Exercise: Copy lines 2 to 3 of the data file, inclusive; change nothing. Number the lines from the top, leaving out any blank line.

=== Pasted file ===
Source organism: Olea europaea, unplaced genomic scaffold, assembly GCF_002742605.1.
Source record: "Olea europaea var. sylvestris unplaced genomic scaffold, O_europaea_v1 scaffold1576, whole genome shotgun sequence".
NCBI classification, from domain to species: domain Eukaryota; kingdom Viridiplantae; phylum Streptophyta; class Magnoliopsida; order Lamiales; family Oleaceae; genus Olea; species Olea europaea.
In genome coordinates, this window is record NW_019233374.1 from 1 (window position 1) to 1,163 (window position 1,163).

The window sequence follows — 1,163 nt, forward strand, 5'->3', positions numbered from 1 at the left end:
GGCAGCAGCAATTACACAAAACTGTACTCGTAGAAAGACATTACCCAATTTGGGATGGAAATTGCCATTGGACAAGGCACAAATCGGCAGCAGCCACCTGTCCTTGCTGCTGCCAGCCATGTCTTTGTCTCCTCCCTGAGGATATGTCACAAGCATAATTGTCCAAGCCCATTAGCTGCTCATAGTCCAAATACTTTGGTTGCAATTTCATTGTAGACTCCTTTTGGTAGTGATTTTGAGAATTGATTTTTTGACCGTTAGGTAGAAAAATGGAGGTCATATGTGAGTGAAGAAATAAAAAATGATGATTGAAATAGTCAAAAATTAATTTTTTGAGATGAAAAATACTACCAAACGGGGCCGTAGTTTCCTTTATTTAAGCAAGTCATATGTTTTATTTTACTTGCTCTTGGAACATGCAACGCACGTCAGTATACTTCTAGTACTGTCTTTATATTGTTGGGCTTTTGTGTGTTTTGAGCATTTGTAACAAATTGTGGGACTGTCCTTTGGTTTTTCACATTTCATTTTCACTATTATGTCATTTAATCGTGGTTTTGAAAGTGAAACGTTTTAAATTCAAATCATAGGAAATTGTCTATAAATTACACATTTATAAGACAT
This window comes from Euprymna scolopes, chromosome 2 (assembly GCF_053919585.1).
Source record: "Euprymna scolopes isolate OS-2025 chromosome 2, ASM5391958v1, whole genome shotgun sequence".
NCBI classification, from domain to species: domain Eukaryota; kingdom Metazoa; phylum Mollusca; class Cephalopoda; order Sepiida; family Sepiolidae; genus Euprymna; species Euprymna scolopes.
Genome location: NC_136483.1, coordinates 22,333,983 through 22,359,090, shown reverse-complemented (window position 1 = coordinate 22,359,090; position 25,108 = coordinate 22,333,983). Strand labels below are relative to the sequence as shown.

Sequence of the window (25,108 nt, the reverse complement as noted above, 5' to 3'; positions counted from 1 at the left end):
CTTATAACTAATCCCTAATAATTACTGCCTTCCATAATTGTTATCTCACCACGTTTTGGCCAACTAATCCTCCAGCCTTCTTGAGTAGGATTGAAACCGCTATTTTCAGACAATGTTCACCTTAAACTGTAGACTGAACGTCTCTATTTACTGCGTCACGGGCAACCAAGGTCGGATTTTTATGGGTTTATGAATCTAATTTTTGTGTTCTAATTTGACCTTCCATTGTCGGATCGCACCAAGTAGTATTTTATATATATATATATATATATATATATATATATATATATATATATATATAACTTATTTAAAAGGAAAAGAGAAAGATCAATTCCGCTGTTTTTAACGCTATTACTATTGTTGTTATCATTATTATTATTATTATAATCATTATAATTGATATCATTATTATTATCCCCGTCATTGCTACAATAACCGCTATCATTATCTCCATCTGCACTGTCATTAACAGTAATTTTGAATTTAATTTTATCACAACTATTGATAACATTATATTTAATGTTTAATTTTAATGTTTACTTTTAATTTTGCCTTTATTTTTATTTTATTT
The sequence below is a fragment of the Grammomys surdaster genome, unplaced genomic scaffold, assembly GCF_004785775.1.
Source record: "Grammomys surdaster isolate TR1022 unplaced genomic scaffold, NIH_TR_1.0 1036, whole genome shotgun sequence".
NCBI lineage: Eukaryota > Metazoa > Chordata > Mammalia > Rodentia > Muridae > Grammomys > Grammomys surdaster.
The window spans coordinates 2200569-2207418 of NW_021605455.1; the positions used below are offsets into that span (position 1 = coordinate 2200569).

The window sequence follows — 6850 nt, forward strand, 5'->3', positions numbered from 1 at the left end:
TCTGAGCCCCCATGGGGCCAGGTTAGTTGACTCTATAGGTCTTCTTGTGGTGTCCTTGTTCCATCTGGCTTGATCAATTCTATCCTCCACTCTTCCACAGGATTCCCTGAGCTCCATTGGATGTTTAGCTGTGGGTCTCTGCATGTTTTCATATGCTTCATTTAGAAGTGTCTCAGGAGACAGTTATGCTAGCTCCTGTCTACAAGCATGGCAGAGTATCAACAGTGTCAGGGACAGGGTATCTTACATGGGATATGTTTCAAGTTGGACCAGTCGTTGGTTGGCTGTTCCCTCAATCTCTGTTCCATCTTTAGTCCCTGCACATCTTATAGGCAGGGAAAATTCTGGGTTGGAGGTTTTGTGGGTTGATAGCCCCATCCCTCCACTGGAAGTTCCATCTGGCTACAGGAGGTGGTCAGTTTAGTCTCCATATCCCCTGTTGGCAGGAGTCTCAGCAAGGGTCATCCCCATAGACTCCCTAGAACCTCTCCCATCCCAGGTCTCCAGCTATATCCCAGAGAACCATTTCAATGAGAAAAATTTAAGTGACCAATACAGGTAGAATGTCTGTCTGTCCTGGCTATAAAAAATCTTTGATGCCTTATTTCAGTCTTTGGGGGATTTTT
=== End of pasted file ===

Source record: "Olea europaea var. sylvestris unplaced genomic scaffold, O_europaea_v1 scaffold1576, whole genome shotgun sequence".
NCBI classification, from domain to species: domain Eukaryota; kingdom Viridiplantae; phylum Streptophyta; class Magnoliopsida; order Lamiales; family Oleaceae; genus Olea; species Olea europaea.